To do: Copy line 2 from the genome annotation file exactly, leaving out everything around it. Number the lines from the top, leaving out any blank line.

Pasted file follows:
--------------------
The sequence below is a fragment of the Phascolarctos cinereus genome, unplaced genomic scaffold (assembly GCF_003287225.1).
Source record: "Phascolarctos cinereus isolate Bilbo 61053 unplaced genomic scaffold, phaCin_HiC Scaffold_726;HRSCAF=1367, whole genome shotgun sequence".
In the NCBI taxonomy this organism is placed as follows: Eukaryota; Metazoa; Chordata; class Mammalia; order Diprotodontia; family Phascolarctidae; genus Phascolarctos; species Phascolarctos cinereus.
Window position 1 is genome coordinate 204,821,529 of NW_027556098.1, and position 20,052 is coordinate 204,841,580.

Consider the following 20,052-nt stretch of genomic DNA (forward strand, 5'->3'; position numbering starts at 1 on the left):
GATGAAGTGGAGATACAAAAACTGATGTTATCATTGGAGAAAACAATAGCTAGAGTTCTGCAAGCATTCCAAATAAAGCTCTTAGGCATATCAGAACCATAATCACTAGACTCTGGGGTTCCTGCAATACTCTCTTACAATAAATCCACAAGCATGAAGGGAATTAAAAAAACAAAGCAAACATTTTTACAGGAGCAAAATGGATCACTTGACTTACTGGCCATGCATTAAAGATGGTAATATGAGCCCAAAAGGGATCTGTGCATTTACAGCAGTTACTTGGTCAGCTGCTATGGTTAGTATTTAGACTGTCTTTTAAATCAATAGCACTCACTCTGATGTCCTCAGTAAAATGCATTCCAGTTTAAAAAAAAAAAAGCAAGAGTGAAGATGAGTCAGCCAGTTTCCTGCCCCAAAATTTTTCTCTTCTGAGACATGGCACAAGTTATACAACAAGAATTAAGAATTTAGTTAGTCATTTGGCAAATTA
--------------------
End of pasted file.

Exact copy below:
Source record: "Phascolarctos cinereus isolate Bilbo 61053 unplaced genomic scaffold, phaCin_HiC Scaffold_726;HRSCAF=1367, whole genome shotgun sequence".